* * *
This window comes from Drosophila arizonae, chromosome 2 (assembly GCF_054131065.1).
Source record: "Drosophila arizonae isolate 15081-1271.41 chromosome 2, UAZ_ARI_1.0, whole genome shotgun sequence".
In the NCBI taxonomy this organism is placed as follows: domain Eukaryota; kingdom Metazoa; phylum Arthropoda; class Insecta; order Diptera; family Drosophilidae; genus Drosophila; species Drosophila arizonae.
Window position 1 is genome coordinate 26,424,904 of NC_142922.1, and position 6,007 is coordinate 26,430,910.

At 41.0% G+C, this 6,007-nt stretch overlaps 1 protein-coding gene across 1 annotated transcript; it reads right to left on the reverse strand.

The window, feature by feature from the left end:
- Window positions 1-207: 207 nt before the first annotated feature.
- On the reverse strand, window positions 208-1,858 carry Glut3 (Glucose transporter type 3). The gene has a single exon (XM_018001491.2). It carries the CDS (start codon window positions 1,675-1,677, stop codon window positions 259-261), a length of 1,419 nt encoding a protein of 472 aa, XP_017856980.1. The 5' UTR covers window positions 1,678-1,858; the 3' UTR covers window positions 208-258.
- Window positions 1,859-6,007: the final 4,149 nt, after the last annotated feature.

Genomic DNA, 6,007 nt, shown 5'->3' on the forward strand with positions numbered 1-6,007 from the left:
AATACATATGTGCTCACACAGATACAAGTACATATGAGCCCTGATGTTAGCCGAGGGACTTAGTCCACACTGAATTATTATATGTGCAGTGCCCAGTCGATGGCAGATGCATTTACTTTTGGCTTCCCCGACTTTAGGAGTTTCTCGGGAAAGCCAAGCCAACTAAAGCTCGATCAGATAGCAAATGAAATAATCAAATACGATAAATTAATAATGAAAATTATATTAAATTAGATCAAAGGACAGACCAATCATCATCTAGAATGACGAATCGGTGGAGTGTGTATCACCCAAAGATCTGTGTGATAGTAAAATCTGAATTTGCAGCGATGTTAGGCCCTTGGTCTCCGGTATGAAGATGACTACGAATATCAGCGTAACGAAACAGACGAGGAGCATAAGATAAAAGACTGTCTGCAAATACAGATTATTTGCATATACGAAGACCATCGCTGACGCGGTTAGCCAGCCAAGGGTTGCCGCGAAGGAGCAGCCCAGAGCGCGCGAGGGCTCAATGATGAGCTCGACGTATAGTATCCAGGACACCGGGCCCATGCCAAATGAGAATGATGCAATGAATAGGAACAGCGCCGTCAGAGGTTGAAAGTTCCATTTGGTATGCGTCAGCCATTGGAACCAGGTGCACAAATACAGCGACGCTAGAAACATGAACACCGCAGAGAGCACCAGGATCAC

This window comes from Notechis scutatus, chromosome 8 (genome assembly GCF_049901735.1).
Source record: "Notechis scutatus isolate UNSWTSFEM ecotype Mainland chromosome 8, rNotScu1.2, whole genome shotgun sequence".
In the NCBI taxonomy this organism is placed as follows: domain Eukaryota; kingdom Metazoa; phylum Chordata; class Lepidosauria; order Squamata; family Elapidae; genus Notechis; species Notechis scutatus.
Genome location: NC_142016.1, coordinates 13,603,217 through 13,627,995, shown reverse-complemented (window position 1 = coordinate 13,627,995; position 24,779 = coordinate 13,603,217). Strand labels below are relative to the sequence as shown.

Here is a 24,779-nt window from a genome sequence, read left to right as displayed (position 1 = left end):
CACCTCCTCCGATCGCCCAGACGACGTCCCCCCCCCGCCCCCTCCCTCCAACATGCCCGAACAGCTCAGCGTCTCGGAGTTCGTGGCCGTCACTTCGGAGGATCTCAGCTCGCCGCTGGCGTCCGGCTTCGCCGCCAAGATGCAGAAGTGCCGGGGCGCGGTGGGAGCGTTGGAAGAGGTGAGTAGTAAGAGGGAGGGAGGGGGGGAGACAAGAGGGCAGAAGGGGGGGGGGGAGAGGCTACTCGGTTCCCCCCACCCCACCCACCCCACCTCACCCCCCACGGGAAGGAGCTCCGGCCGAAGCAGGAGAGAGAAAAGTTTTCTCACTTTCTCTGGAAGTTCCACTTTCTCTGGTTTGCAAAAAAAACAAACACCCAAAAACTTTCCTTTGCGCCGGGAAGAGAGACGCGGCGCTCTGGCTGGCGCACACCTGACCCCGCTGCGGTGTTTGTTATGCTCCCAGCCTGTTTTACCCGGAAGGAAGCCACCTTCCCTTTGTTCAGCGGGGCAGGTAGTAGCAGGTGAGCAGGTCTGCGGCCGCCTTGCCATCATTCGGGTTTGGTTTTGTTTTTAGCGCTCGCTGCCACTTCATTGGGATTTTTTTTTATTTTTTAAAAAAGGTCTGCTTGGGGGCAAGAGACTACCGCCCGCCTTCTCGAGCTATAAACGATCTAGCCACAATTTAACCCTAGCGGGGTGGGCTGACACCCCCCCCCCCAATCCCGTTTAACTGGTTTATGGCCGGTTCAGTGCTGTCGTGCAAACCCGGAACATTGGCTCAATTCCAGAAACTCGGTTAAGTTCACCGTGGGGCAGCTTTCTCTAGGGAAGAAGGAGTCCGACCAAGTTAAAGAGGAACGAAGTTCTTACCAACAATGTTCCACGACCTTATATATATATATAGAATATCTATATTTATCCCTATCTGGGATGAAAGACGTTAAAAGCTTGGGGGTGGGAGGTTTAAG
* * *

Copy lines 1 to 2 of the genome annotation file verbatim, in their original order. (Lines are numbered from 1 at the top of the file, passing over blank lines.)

This window comes from Drosophila arizonae, chromosome 2 (assembly GCF_054131065.1).
Source record: "Drosophila arizonae isolate 15081-1271.41 chromosome 2, UAZ_ARI_1.0, whole genome shotgun sequence".